Top Gear’s Richard Hammond says he’s sold most of his cars and now drives a pickup truck

Richard Hammond


Richard Hammond fears he’s going through a midlife crisis, but unlike most men, he doesn’t obsess over sports cars. In fact, he says he did just the opposite

Richard Hammond says he has sold most of his cars

Image: Channel 4 / Rob Parfitt)

Richard Hammond suspects he may be having a midlife crisis at age 52.

But the man who probably has more cars on TV than anyone else isn’t following the tried and tested path of men of a certain age to indulge in flashy sports cars.

In fact, he has done the exact opposite.

He asks: “Am I having a midlife crisis? The archetypal, stereotypical thing is buying a sports car and I got rid of most of mine.

“I mainly drive a pick-up truck or Land Rover now. So I think, yes, maybe I am. Men do that – we evaluate things.”

It’s been two decades since Richard, along with Jeremy Clarkson and James May, became a household name on the BBC’s Top Gear.

Richard Hammond, Jeremy Clarkson and James May


Getty Images)

The trio, who left the show in 2015 to lead Amazon’s Grand Tour, still enjoy a band and the occasional barney.

“Oh God, we’re bickering,” says Richard. “But we never fall out, because we still work together. When you think of someone you’ve spent the past 20 years with, you know how it works.

“When I talk about motorcycles, it irritates Jeremy because he hates them. And when Jeremy and James talk about WWII planes, it annoys me because it’s not my topic.

“We know each other’s buttons, but we don’t press them often.”

Viewers are aware of the merciless mick being taken between the three. But after Richard’s catastrophic crash in 2006, his co-stars showed the depth of their friendship.

Richard and his family


Dave Benett/Getty Images for Longines)

A tire from a Vampire jet car he was driving blew at a speed of 488 mph, causing the vehicle to roll over and drag his crash helmet across the surface.

He was flown to hospital, where he was in a coma for two weeks with a significant brain injury. But he responded with a smile when Jeremy said he crashed because he was a “crap driver”.

Richard made a full recovery. But ten years later, another horrific accident happened, this time when his supercar descended a Swiss mountainside and burst into flames.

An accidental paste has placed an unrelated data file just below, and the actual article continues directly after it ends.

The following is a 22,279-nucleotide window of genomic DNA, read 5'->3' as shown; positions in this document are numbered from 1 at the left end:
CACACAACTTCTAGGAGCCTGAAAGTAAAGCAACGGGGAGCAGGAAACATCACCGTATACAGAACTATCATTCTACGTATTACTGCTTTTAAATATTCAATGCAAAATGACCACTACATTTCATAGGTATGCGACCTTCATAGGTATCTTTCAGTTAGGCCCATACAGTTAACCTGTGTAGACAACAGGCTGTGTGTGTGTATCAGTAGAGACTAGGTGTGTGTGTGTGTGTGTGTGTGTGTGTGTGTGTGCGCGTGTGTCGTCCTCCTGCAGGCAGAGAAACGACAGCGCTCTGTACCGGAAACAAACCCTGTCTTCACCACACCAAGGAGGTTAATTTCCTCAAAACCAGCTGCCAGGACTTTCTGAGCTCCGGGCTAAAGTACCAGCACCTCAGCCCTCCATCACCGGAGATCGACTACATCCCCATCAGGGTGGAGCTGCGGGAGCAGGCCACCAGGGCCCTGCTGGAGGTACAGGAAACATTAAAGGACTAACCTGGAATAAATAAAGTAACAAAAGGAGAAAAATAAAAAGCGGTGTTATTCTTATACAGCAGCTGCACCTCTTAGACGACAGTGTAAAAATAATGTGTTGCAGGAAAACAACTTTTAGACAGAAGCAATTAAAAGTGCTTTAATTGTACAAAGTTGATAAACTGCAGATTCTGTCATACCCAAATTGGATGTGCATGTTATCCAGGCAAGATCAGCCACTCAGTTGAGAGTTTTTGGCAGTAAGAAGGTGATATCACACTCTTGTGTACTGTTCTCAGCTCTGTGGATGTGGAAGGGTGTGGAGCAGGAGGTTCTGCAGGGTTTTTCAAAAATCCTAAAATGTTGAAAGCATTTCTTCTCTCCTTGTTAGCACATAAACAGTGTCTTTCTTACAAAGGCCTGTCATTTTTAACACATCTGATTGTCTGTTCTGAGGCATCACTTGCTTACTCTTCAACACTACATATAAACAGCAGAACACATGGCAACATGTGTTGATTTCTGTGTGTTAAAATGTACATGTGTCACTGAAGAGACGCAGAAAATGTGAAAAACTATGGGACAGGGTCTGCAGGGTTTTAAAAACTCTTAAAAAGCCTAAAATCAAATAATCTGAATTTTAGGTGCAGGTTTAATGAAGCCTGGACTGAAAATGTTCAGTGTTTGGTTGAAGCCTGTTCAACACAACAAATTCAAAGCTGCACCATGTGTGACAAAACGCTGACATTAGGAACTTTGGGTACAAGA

Of course the crashes changed his life. He no longer engages in dangerous stunts because he feels wife Mindy, 56, and daughters Izzy, 21, and Willow, 18, have worried enough.

Richard probably has more cars than anyone on TV



Richard says, “Mindy never says no to me doing dangerous things because I never asked her. I just wouldn’t do it right now out of respect for her and the girls.

“I don’t want to risk taking myself out of their lives because we all have a lot of fun together and I wouldn’t want to be there to fill that role.”

Mindy will be relaxed about her husband’s latest program, Richard Hammond’s Crazy Contraptions, which involves no dangers. The Channel 4 game show pits teams of engineers against each other to create ingenious machines from everyday materials such as toilet rolls, string and books.

During the lockdown, Richard tried to develop a device to make breakfast with a lever. It did not work.

Our front page on September 21, 2006


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The front page of the Sunday Mirror on June 11, 2017


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He admits: “I’ve tried inventions before and they’ve never worked.

“So when Channel 4 called and asked if I’d like to host the show on more or less the same subject, I said ‘Yes please’.” The series challenges participants to create wacky machines to perform mundane tasks, such as making beds, feeding dogs, or running a bath.

Despite their obvious talent, not all of the engineers’ bizarre designs work.

So have there been times when Richard had to turn away from the contestants to suppress a laugh?

“Well,” he says. “We’ve all done it. We get caught on an idea and stick with it until we realize we need to do something else.”

Richard has one concern about the show and he goes out of his way to make sure it gets cleared up. It is based on the premise that the engineers work in Richard’s house and starts with pictures of him in a huge stately home.

“I’m a little worried about that. It’s very much not my house and I don’t want anyone to think it is.

“So if you don’t mind stressing that I’d be very, very happy because I’m afraid sick people will think it’s really mine. I wish it were.”

Richard’s real home, the £2 million Bollitree Castle in Ross-on-Wye, Herefordshire, is just as big, isn’t it?

“Well, it’s not that big.”

Richard Hammond’s Crazy Contraptions, Tomorrow Night, 8pm, Channel 4.

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